Prognostic Implications of Mitral Regurgitation in Patients With Severe Aortic Regurgitation
Background—Mitral regurgitation (MR) is common in those with severe aortic regurgitation (AR) and can predispose to atrial fibrillation, heart failure, and a need for mitral valve surgery during aortic valve replacement (AVR). However, little data exist as to its clinical and prognostic implications.
Methods and Results—Search of our echocardiographic data base between 1993 and 2007 yielded 756 patients with severe AR. with comprehensive clinical data from chart review and mortality data from National Death Index. Mortality was analyzed as a function of MR severity. Effect of AVR and concomitant mitral valve repair were investigated. Patient characteristics were age, 61±17 years; female sex, 41%; and ejection fraction, 54±19%. MR grade ≥2+ was present in 343 (45%) patients: 2+ in 152 (20%), 3+ in 93 (12%), and 4+ in 98 (13%). There was a progressive decrease in survival with each grade of MR (P<0.0001). Performance of AVR was associated with a better survival in those with 3 or 4+ MR (P=0.02). In addition, concomitant mitral valve repair in these patients resulted in a better survival (hazard ratio, 0.29; P=0.02).
Conclusions—MR is common in patients with severe AR, with 3 or 4+ MR occurring in a quarter of these patients. It is an independent predictor of reduced survival. Performance of AVR and concomitant mitral valve repair is associated with a better survival. Development of MR should serve as an indication for AVR even in asymptomatic patients.
Mitral regurgitation (MR) is common in those with severe aortic regurgitation (AR). It can predispose to atrial fibrillation, heart failure, and a need for mitral valve (MV) surgery during aortic valve replacement (AVR). However, little data exist as to its clinical and prognostic implications. Hence, we investigated its impact on survival in a large cohort of patients with severe AR. In addition, we sought to determine the value of AVR as well as concomitant MV surgery in this population.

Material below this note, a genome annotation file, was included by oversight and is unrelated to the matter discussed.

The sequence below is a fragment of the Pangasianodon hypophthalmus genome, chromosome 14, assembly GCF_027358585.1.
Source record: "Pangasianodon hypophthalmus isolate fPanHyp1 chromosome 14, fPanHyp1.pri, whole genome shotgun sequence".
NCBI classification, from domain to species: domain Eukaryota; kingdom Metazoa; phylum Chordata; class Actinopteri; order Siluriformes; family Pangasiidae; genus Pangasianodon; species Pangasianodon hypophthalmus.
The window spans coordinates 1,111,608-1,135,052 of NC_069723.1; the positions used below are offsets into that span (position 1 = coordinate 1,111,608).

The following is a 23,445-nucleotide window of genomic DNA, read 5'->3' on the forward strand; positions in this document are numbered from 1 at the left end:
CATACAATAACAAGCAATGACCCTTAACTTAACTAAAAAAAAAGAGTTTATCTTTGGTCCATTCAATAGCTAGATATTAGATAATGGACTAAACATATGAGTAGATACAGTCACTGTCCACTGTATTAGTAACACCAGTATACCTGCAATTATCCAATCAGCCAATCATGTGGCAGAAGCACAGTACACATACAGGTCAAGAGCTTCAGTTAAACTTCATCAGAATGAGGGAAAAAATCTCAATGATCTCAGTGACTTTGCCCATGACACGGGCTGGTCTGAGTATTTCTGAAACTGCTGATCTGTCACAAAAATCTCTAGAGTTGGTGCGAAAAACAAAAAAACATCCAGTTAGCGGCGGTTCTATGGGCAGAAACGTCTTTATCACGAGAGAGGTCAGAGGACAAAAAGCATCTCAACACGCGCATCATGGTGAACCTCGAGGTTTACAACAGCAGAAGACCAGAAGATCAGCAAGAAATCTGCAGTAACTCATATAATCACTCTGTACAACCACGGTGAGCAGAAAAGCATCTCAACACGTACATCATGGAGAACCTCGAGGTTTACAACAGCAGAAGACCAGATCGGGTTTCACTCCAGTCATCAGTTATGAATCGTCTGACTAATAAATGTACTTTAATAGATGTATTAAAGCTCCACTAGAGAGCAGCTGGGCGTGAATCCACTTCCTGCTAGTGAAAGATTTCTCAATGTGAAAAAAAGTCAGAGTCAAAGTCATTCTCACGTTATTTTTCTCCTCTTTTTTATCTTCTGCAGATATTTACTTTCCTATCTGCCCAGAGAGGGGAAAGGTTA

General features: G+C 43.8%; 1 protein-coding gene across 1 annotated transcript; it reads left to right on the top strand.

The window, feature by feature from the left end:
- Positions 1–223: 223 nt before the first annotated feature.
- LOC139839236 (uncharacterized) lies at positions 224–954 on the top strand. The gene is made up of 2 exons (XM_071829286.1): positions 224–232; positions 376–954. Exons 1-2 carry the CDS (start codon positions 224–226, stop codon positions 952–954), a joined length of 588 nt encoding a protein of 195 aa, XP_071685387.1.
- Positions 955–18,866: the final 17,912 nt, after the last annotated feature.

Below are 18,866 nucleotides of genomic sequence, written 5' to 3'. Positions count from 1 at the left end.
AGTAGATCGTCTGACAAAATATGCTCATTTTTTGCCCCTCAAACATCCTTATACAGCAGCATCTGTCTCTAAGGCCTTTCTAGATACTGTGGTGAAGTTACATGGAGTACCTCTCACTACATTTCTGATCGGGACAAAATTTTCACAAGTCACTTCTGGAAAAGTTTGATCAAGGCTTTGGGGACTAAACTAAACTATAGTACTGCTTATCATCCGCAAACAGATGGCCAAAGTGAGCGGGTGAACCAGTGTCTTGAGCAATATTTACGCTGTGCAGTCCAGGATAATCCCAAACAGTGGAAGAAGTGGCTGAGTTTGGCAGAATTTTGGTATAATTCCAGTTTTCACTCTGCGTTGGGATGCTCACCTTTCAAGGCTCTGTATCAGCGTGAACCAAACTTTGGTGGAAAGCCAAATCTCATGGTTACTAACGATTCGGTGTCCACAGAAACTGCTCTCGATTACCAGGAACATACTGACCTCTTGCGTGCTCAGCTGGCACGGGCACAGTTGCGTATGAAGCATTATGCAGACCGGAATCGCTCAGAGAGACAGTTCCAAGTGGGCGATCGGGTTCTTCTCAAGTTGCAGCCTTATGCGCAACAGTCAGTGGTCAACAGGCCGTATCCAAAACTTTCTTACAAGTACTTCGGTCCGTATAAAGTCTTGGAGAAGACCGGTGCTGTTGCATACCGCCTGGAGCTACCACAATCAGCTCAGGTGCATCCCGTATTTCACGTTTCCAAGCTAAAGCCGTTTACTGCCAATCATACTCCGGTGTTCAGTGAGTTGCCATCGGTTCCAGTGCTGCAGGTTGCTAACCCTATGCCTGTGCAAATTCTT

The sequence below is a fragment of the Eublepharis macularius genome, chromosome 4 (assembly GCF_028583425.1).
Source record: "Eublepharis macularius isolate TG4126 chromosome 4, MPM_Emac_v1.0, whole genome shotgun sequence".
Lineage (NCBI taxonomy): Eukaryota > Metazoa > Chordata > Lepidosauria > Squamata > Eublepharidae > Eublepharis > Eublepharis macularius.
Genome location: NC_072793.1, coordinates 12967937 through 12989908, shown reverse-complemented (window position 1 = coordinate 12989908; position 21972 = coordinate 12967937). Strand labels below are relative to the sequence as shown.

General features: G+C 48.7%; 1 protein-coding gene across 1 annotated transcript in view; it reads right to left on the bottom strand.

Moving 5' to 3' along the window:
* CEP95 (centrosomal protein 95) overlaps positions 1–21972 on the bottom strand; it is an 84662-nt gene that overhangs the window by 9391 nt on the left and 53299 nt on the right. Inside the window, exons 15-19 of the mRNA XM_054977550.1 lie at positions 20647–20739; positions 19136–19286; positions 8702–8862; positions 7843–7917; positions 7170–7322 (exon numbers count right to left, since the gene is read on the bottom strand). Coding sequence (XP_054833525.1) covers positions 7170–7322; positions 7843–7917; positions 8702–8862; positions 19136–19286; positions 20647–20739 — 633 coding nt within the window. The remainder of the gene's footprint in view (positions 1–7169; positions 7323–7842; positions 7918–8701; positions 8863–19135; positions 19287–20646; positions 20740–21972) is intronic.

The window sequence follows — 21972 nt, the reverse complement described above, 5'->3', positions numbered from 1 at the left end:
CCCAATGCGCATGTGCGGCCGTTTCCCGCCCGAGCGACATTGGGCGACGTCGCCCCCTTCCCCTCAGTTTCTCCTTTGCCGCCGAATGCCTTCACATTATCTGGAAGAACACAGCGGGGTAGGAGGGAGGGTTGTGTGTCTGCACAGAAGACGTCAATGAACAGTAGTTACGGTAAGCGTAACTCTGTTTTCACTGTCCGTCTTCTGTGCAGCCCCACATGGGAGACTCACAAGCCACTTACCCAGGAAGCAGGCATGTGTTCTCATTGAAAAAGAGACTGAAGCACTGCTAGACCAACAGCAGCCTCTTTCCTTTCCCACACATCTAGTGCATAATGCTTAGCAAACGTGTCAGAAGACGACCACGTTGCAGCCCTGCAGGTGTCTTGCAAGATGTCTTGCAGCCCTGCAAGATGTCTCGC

This is a retrospective cohort study from a large university medical center, and the patient cohort has been previously described.1,2 This study was approved by our institutional review board. Our echocardiographic database, which contains records from 1993 to 2007, was searched for patients with severe AR defined by a jet height to left ventricular (LV) outflow tract dimension ratio of ≥0.6 or a prominent holodiastolic flow reversal in the aortic arch or the abdominal aorta.3 Patients with prosthetic aortic valve were excluded. This yielded a total of 785 patients. Of these, 29 had no follow-up data and were excluded from the study, forming a final cohort of 756 patients. Detailed chart reviews were then performed on these patients (both alive and dead) by senior medical residents to extract clinical, pharmacological, and surgical data.
Definition of Clinical Variables
Hypertension was defined as blood pressure >140/90 mm Hg, a history of hypertension, or treatment with relevant medications. Diabetes was defined as having a history of diabetes or being treated with antidiabetic medications. Renal insufficiency was defined as serum creatinine >2 mg/dL, and coronary artery disease was defined as having a history of angina, myocardial infarction or coronary revascularization, ECG presence of Q waves, or a history of angiographic coronary artery disease.
Pharmacotherapy at the time of echocardiography was recorded. This was categorized into aspirin, β-blockers, angiotensin-converting enzyme inhibitors, statins, loop diuretics, and thiazide diuretics.
All patients had standard 2-dimensional echocardiographic examinations. LV ejection fraction (EF) was assessed by a level-3 trained echocardiographer and entered into a data base at the time of the examination. Anatomic and Doppler measurements were performed according to the recommendations of the American Society of Echocardiography.3–4 Severe AR was defined as above. MR was graded 1 to 4+, based on the guidelines of the American Society of Echocardiography and interpreted by a level-3 trained echocardiographer as follows3: MR was deemed to be 1+ if MR jet size was <20% of left atrial area, vena contracta diameter <3 mm, or effective regurgitant orifice area <20 mm2; 2+ if MR jet size was 20% to 29% of the left atrial area, vena contracta diameter 3 to 4.9 mm, or effective regurgitant orifice area 20 to 29 mm2; 3+ if MR jet size was 30% to 39% of left atrial area, vena contracta diameter 5 to 6.9 mm, or effective regurgitant orifice area 30 to 39 mm2; and 4+ if MR jet size was ≥40% of left atrial area, vena contracta diameter ≥7 mm, effective regurgitant orifice area ≥40 mm2, or there was systolic flow reversal in pulmonary vein.